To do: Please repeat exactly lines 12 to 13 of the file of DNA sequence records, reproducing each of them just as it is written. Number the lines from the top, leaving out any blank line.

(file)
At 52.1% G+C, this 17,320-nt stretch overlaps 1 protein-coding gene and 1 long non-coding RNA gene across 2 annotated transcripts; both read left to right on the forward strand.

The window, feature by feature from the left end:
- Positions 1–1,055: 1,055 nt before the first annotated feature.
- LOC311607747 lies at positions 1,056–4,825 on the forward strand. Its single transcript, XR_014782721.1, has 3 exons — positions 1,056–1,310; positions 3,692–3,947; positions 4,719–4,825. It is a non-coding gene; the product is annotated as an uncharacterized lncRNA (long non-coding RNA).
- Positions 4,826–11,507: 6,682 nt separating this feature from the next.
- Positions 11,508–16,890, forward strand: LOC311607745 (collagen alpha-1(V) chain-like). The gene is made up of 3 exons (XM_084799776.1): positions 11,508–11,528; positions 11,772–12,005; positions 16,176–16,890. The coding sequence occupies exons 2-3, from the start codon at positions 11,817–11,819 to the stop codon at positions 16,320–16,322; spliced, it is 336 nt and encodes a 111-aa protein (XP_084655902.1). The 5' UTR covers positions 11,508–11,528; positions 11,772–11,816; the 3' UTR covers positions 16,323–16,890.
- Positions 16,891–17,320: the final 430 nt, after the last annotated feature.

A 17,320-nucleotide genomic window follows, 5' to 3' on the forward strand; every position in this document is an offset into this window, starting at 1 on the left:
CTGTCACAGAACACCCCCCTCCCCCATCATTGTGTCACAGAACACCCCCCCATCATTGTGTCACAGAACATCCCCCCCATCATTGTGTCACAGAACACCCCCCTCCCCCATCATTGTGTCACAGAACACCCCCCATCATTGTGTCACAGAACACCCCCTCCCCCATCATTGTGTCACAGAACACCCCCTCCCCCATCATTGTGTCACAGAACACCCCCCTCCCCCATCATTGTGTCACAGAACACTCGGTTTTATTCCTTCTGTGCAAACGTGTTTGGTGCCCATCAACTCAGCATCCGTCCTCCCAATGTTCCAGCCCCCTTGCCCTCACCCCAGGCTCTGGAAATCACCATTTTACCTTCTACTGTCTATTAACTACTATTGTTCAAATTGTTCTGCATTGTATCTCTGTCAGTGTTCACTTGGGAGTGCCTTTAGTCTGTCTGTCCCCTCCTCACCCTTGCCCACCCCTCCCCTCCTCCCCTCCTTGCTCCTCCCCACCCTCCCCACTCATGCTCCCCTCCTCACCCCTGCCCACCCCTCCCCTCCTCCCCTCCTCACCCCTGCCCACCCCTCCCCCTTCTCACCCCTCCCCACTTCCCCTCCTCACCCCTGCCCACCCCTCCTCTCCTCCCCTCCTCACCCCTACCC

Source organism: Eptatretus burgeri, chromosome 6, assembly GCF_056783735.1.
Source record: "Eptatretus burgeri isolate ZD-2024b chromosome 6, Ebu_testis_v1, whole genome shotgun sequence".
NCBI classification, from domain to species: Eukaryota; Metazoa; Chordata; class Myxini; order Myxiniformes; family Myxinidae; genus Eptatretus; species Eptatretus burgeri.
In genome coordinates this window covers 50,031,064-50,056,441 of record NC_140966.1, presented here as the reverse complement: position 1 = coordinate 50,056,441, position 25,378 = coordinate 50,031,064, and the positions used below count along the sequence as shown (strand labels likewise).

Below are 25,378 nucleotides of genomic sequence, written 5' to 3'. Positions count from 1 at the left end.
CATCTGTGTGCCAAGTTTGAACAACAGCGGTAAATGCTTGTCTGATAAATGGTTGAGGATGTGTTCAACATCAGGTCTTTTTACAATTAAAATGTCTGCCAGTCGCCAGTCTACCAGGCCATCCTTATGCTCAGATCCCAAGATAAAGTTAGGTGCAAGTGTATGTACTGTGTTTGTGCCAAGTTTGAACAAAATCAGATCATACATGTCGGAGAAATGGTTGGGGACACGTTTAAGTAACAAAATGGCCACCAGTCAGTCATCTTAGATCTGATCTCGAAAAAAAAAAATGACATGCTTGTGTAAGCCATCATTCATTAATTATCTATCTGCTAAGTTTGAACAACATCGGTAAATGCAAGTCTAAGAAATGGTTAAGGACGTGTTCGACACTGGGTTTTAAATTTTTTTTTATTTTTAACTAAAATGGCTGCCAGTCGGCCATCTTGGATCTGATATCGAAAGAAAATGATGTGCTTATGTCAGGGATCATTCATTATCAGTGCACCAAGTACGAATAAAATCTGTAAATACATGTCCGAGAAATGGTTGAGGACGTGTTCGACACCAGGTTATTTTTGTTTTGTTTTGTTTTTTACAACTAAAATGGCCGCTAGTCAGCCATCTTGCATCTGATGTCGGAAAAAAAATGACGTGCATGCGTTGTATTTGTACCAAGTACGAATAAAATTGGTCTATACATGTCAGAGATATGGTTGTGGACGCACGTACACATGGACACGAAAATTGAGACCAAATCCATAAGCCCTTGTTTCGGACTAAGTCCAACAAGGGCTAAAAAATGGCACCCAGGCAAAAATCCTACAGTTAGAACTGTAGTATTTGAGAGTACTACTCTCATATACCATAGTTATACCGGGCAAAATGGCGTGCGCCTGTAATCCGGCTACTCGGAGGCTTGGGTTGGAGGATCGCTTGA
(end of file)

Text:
NCBI classification, from domain to species: Eukaryota; Metazoa; Chordata; class Myxini; order Myxiniformes; family Myxinidae; genus Eptatretus; species Eptatretus burgeri.
In genome coordinates this window covers 50,031,064-50,056,441 of record NC_140966.1, presented here as the reverse complement: position 1 = coordinate 50,056,441, position 25,378 = coordinate 50,031,064, and the positions used below count along the sequence as shown (strand labels likewise).